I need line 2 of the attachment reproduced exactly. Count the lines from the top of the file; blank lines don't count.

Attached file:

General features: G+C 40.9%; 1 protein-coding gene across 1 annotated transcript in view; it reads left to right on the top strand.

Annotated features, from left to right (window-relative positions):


Annotated features, from left to right (window-relative positions):